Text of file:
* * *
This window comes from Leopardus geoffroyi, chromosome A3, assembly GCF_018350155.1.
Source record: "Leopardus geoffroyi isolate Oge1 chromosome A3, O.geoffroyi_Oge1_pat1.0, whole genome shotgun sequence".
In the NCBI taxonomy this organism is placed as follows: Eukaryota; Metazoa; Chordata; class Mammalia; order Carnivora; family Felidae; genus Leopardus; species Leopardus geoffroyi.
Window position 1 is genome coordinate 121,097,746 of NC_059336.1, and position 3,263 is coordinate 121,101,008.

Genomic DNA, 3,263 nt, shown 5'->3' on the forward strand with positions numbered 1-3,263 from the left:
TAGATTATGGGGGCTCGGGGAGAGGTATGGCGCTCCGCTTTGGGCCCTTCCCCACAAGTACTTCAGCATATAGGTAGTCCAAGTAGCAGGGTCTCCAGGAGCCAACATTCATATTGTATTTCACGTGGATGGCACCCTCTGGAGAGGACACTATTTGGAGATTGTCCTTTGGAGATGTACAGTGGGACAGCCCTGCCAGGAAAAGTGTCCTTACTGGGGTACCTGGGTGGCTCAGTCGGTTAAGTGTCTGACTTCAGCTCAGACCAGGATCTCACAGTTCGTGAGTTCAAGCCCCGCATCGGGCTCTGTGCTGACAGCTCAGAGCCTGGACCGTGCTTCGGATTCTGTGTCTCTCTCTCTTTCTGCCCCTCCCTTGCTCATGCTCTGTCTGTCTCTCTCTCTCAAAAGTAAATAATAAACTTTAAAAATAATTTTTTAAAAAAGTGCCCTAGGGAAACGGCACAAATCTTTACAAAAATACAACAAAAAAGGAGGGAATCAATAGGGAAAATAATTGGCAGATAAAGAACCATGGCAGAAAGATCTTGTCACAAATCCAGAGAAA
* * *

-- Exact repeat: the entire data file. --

This window comes from Leopardus geoffroyi, chromosome A3, assembly GCF_018350155.1.
Source record: "Leopardus geoffroyi isolate Oge1 chromosome A3, O.geoffroyi_Oge1_pat1.0, whole genome shotgun sequence".
In the NCBI taxonomy this organism is placed as follows: Eukaryota; Metazoa; Chordata; class Mammalia; order Carnivora; family Felidae; genus Leopardus; species Leopardus geoffroyi.
Window position 1 is genome coordinate 121,097,746 of NC_059336.1, and position 3,263 is coordinate 121,101,008.

Genomic DNA, 3,263 nt, shown 5'->3' on the forward strand with positions numbered 1-3,263 from the left:
TAGATTATGGGGGCTCGGGGAGAGGTATGGCGCTCCGCTTTGGGCCCTTCCCCACAAGTACTTCAGCATATAGGTAGTCCAAGTAGCAGGGTCTCCAGGAGCCAACATTCATATTGTATTTCACGTGGATGGCACCCTCTGGAGAGGACACTATTTGGAGATTGTCCTTTGGAGATGTACAGTGGGACAGCCCTGCCAGGAAAAGTGTCCTTACTGGGGTACCTGGGTGGCTCAGTCGGTTAAGTGTCTGACTTCAGCTCAGACCAGGATCTCACAGTTCGTGAGTTCAAGCCCCGCATCGGGCTCTGTGCTGACAGCTCAGAGCCTGGACCGTGCTTCGGATTCTGTGTCTCTCTCTCTTTCTGCCCCTCCCTTGCTCATGCTCTGTCTGTCTCTCTCTCTCAAAAGTAAATAATAAACTTTAAAAATAATTTTTTAAAAAAGTGCCCTAGGGAAACGGCACAAATCTTTACAAAAATACAACAAAAAAGGAGGGAATCAATAGGGAAAATAATTGGCAGATAAAGAACCATGGCAGAAAGATCTTGTCACAAATCCAGAGAAA